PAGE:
Newhaven, Troon and finally albeit a tad late a big well done to Eastern who rowed up from Portobello and joined the Flotilla in time for the big opening then rowed back after the event. I never saw them but was made aware that they were there. Well done!

After some mild jostling, we joined our column led by White Wing from the Scottish Fisheries Museum, Anstruther. It was good to have a blether with Dave from the Fyfie early in the morning. The mood was buoyant and the skiffs were magnificent in their column and on the signal when the Queen cut the ribbon we hoisted oars and made a great deal of noise with the rest of the flotilla. This mwas followed by the fly past of the Red Arrows. Always an attraction.

After the Queen drove over the new crossing to the sound of horns, klaxons and cheering the lead vessel gave the order to disperse to home ports and there was the usual wonderful camaraderie of helping each other off the water and loading boats back onto trailers. Back to the shed to avoid the heavy rain but who cared now! Some enjoyed a hog roast roll courtesy of Port Edgar Yacht Club. There was evidence of some skiffs having enjoyed a bottle of fizz although I was told it was found floating in the Forth!

An historic event and our skiffs and our wonderful sport were to the fore and gave such a good account of ourselves. I want to thank you all for your participation, your enthusiasm and your friendship.  Thank you to Rob Thompson for organising the event.

Please visit our web site www.queensferryrowing.org and look at the many photos on the flickr page taken by our snapper, Barbara Agnew. Thanks Barbara.

Peter

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Nith Navigation Race: Notice of Race

We have another busy weekend of rowing events ahead, including the Exciseman’s chase on Saturday and the Nith Navigation Race on Sunday.  There is still space to join the Nith, and all crews taking part should note the details in the:

Nith Navigation Race 10th September 2017-  Notice of Race

 

 

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St Ayles Skiffs at the Great River Race

The Great River Race is a fantastic spectacle, with hunners of fixed seat rowing boats riding the tide from the Docks up to Richmond on the River Thames in London.  Every year there are some St Ayles skiffs taking part, and Jordan Boats has presented a trophy for them to race for.  The trophy is given to the fastest St Ayles on handicap,  rather than simply being the fastest over the course, so that neither age not gender will be a barrier to a crew winning it.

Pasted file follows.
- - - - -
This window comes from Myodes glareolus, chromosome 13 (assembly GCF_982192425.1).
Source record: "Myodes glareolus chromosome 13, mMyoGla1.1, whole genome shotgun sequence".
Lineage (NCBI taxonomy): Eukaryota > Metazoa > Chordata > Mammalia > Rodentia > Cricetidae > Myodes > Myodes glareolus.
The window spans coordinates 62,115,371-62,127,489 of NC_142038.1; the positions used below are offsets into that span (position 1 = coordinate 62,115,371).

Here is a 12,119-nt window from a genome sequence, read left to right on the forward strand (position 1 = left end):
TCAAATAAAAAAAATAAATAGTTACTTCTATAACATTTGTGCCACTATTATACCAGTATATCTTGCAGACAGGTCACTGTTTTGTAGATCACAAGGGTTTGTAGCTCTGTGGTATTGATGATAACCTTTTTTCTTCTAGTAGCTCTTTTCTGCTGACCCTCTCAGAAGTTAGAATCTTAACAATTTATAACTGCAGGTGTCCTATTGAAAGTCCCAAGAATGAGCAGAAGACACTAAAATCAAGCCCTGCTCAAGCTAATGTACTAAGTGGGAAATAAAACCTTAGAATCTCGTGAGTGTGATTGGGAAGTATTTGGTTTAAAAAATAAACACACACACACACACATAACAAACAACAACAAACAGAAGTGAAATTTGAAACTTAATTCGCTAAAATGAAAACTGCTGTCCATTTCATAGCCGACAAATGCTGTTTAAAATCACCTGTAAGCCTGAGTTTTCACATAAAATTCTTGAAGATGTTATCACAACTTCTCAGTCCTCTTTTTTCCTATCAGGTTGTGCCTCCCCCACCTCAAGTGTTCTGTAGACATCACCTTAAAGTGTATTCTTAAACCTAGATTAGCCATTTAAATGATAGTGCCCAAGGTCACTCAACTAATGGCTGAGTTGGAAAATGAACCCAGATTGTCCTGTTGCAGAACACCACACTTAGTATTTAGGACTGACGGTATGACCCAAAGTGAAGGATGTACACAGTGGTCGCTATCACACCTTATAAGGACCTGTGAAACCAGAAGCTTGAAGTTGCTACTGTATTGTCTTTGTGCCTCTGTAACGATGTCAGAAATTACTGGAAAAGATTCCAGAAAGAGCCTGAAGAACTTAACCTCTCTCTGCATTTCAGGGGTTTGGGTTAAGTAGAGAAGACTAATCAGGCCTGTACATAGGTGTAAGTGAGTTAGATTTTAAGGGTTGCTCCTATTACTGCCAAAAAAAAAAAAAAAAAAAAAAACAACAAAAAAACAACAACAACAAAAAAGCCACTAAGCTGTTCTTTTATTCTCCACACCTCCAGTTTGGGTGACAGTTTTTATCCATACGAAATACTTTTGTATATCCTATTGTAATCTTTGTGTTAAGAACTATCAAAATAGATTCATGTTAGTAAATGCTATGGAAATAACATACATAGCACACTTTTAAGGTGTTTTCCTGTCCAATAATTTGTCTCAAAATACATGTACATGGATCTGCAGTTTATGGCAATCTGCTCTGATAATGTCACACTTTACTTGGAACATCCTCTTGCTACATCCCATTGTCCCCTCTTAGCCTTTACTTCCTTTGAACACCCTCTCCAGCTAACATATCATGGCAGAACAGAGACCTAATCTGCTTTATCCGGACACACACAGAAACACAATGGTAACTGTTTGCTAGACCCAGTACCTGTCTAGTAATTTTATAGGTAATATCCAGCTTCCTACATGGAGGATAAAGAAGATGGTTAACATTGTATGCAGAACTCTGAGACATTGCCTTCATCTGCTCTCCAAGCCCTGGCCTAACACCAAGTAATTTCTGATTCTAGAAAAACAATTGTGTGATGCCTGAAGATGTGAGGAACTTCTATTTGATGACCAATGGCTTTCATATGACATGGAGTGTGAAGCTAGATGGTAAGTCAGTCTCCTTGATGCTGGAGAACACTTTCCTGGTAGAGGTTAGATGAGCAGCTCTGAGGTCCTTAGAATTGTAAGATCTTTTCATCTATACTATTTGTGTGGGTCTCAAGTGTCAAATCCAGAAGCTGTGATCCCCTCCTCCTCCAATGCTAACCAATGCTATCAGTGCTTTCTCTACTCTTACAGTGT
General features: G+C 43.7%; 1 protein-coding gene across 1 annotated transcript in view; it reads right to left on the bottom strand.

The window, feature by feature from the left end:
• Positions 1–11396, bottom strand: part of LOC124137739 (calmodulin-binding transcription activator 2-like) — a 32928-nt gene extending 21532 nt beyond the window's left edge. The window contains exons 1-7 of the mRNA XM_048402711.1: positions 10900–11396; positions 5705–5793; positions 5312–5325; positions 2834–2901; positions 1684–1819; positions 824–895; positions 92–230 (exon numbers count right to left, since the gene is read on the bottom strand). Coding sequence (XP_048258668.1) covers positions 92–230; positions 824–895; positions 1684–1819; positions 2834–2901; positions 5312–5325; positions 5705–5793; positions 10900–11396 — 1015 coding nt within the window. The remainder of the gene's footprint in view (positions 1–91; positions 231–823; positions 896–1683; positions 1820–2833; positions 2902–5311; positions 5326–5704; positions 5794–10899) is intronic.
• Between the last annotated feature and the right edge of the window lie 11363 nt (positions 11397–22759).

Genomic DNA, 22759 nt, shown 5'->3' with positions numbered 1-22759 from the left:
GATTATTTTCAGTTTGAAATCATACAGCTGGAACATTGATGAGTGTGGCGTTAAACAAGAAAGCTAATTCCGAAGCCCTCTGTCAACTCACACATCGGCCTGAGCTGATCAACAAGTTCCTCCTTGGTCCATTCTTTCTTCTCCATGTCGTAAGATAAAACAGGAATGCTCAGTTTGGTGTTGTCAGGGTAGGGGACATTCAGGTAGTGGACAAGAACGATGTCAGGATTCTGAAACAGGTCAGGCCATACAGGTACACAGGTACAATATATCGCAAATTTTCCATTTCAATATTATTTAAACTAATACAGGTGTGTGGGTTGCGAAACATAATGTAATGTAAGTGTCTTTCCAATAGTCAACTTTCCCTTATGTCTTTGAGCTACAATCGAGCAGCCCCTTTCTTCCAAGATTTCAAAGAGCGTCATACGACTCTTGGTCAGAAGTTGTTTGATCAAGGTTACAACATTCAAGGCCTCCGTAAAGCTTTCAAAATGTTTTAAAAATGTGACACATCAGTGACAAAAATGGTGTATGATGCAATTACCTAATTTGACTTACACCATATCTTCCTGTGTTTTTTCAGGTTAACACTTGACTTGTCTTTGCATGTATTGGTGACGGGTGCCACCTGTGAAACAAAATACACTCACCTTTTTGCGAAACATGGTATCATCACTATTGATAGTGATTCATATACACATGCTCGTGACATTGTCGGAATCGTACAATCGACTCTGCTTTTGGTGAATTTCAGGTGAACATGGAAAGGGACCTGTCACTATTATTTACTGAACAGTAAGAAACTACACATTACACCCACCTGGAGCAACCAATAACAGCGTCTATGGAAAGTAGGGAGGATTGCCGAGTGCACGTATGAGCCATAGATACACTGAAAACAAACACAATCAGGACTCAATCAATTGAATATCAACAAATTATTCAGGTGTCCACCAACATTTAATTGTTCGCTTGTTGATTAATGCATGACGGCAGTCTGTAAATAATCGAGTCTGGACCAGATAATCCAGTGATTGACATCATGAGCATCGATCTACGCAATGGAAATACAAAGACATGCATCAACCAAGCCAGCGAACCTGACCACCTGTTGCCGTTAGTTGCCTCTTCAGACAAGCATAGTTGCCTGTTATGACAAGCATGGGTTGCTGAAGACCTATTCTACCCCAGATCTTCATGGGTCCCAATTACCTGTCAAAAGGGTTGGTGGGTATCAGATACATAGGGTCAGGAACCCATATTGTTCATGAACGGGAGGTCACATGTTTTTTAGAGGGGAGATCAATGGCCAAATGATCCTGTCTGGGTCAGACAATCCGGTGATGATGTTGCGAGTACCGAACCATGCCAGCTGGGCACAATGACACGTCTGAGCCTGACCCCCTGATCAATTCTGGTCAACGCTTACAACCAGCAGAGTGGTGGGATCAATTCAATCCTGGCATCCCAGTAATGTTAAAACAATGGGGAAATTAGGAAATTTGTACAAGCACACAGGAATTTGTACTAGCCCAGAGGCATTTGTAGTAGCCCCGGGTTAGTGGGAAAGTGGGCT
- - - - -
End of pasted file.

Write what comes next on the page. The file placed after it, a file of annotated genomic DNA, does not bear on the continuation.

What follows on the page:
The Trophy is currently in the hands of Dutch club WSV Woudrichem, who have every intention or retaining it.  The club is sending three crews, one made up of juniors, one of men and one mixed crew.   A second Dutch Club, Heusden will also be sending a skiff. The two skiffs based at Langstone in Hampshire, Bella and Bonnie, will also be there as will Lynn Rewet and Ouse Rewet from Kings Lynn in Norfolk.

Fife is sending down three crews, two from St Andrews Coastal Rowing Club and one from St Ayles Rowing Club of Anstruther.  Given the links with the rowing the waves project, SCRA have received a letter of support for St Andrews Coastal Rowing Club from the Director of the Royal Geographical Society, Dr Rita Gardner!  She wishes St Andrews well for the race, and goes on to give advice that all crews should follow:

“The Society has a long tradition of supporting expeditions that enhance our understanding of our physical and human environments.  I would like to encourage all the participants to share the geographical stories of the riverscapes they pass through, while rowing the thirty one mile stretch of the River Thames from Millwall to Teddington, when they return, tired, but with a greater sense of wonder for this magnificent river and the city it meanders through.”

We will publish a link to the Great River Race Results 2017 as soon as they are available.